Parenting 2.0

Archive for October 2009


There is no way Niko will be trick-or-treating this year; although he has been asking about it, we just don’t feel at six weeks he is old enough to venture out on his own…  His lack of trick-or-treating does not prevent him from dressing up in a couple of Halloween costumes though.

The little Dino is on loan from his friend Trinity; now that she’s a year old, she is way too mature for such an outfit.  The karate gi is on loan from my karate build-a-bear (thanks Jenny and Mya).  From the looks of the karate pics, Niko will be ready to start sparring very soon.  I think he is working himself up to break a board in one of those shots (or maybe just breaking wind…).

Note: Niko wearing the karate gi Halloween costume inspired a series of monthly blog entries, documenting his growth against the size of the karate outfit.  Since Halloween I have used the bear and the costume to document his growth at three , four,  five, six, seven, eight, nine, ten, and now eleven months.

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In the past few days Niko has been smiling a lot more.  His smile is so adorable and heartwarming! His whole face seems to light up and his eyes go into the shape of little crescent moons.  I love it, but catching it on camera is proving difficult.


Upon marrying a Pole I have learned a few Polish words over the past 11 years. Niko’s birth has helped expand my vocabulary even further. He now has Ciocia Ola (Aunt Ola) and a dziadzio [pronounced: JAH-jaw] (Grandpa). In his first few weeks of life Dziadzio started calling Niko “Krasnoludek”. Seeing as this was a new word for me, I did not catch on that this is what he was calling my son. I hear Polish so often and barely understand a word of it, so I usually just don’t pay much attention to what is being said, seeing as the language is mostly unrecognizable to me. (The only words I actually know are: thank you, turtle, window, I love you, how are you, hello, and a few others that I do not feel comfortable writing the English equivalent of…)

It was only the next day when I heard Borys affectionately calling him Krasnoludek as well, that I noticed the word and asked him what it meant. Basically this is the Polish term for a common garden gnome. Anyway, it stuck and now we call him Krasnoludek all the time: our little krasnoludek.krasnoludek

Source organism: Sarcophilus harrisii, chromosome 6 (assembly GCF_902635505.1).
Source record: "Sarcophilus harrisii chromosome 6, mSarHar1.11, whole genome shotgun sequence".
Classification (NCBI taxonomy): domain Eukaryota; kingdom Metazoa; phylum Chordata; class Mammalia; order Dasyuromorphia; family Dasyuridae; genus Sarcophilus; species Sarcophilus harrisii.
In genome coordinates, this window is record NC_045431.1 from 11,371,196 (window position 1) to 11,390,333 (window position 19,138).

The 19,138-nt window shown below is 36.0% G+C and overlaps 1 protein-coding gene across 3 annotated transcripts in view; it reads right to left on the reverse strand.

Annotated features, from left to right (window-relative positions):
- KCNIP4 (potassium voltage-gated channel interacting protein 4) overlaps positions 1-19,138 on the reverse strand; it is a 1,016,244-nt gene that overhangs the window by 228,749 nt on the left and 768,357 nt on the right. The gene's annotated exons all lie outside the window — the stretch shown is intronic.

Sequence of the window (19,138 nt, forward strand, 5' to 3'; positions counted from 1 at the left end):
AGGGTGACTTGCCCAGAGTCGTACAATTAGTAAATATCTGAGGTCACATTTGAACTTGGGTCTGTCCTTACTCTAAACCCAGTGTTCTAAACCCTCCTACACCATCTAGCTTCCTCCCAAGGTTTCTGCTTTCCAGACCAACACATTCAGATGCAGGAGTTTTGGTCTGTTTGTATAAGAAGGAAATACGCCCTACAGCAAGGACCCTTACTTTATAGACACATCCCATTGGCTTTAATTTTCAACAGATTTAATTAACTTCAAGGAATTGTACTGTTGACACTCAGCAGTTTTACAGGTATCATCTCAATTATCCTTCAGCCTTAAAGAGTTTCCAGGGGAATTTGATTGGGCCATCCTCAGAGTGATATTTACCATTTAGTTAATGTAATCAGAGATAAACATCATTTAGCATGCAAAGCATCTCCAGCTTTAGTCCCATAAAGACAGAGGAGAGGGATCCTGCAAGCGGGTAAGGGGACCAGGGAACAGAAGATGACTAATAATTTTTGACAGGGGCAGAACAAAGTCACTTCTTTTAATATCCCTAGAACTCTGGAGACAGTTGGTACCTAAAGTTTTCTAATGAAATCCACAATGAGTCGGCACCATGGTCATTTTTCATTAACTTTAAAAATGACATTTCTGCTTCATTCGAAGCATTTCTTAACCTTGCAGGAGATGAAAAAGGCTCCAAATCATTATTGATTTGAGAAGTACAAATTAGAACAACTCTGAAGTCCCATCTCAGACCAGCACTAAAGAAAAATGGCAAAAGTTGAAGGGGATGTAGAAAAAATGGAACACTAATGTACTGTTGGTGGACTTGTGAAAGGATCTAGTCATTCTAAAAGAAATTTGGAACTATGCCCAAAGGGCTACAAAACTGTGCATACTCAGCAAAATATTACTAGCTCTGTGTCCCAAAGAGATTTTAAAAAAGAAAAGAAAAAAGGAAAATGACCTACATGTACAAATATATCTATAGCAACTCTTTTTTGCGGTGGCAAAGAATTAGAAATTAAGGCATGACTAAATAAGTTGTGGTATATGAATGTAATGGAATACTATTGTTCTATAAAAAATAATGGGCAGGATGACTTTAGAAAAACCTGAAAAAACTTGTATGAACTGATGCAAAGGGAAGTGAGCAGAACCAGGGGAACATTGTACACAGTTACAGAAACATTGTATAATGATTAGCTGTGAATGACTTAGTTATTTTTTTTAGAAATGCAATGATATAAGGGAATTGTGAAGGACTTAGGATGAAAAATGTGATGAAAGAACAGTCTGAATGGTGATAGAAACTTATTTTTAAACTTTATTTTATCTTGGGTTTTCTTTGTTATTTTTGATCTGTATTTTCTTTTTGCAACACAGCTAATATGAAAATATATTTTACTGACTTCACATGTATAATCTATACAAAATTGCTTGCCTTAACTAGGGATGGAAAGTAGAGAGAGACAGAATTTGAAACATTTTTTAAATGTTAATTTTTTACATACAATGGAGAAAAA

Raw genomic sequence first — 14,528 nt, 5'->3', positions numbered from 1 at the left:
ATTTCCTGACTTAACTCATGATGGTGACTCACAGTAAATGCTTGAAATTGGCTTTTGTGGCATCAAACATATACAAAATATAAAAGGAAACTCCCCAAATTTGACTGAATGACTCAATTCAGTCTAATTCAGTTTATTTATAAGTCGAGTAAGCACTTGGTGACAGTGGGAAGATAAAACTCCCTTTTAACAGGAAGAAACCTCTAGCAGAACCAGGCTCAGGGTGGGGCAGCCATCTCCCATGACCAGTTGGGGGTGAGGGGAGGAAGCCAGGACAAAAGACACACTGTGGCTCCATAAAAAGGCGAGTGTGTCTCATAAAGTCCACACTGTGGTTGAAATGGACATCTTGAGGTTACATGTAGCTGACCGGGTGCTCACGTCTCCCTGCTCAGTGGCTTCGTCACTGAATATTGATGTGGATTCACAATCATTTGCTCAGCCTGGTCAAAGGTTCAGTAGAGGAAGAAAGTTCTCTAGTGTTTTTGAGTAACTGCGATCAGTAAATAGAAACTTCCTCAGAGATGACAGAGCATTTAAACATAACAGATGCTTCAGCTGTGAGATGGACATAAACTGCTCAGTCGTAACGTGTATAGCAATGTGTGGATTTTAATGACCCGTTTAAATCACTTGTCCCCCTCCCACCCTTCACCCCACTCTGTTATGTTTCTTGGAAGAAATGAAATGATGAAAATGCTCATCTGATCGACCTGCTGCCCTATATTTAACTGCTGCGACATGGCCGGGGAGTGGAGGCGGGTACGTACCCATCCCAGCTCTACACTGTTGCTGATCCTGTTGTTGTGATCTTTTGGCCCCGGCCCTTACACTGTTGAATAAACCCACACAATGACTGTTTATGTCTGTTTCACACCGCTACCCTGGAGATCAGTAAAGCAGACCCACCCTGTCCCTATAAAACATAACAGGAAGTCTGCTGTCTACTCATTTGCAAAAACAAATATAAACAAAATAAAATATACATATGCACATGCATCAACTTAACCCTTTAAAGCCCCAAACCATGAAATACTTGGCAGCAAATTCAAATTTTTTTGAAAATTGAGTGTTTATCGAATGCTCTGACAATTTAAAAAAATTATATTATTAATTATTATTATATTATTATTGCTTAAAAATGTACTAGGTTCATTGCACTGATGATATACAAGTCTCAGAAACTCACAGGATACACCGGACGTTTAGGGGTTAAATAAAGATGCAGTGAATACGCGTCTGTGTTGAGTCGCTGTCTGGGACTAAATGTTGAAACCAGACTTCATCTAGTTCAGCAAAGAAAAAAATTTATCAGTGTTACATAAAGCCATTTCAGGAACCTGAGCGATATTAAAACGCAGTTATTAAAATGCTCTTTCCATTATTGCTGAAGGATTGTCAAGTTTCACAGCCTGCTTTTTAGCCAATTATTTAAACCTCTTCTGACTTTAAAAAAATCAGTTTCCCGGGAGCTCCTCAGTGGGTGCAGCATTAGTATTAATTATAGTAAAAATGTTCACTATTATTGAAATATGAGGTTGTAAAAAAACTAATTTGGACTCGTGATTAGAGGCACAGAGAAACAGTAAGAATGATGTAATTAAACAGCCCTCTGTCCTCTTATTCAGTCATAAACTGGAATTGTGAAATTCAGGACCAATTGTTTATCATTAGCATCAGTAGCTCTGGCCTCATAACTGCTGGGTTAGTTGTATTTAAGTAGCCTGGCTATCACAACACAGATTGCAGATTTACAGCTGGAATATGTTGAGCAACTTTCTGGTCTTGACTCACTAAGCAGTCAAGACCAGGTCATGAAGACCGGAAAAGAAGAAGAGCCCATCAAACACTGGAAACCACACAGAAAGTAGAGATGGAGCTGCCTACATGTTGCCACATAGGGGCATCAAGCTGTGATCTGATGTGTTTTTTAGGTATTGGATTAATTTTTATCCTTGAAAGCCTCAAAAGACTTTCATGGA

BreastfeedingCartoonAll things considered I would say Canada is a society where the rights of women are advanced and for the most part pretty much on par with those of men. That said I am curious to see how most women or for that matter men, feel about women breastfeeding in public. This is a perfectly natural phenomenon: babies need to eat and this is feeding in its most natural form. But, do women feel comfortable breastfeeding in public? As a new mom, I am certainly not there (yet). And now that I think of it, I really don’t see (or maybe I just don’t notice) any women breastfeeding their babies in public. But does it happen? Are women comfortable?

My sister Carolyn, who until recently lived in highly conservative (and hot) East Timor, where women do not even swim or wear bathing suits or show much skin in general, told me that although women for the most part remain covered up, once they have a baby it is socially acceptable for them to breastfeed openly in public, sans blanket, just out there! This really does make sense: babies needs to eat and they feed them. Why then does it seem difficult for women to do this in emancipated North America? Or are these just merely my viewpoints and feelings toward it?

In talking with a friend (and new mom) over coffee today she told me she has breastfed in public once, but only when the positioning was right did she feel comfortable. (I think she said her back was to a wall and she was in a booth at a restaurant.) Well kudos to her for going for it! However, today, in the wide openness of Starbucks this was not happening and her baby got the bottle.  (I too had a bottle packed in my diaper bag, just in case…) As my little Niko  snoozed away I couldn’t help but wonder, will I ever breastfeed in public? As it stands right now, I wouldn’t feel comfortable doing it, but if faced with a crying and hungry son, my feelings could change. Perhaps I would resort to feeding him in my car… 🙂

What is it that makes us feel uncomfortable? Is it because of “women’s rights” that women don’t feel comfortable? Is this just a little too intimate a thing for equal rights women to be sharing in public? Or I am just too modest and thinking about this too much and most people actually do feel comfortable? Hmm…see the polls below.  I think women should breastfeed in public, but so far I am just not ready to take the plunge!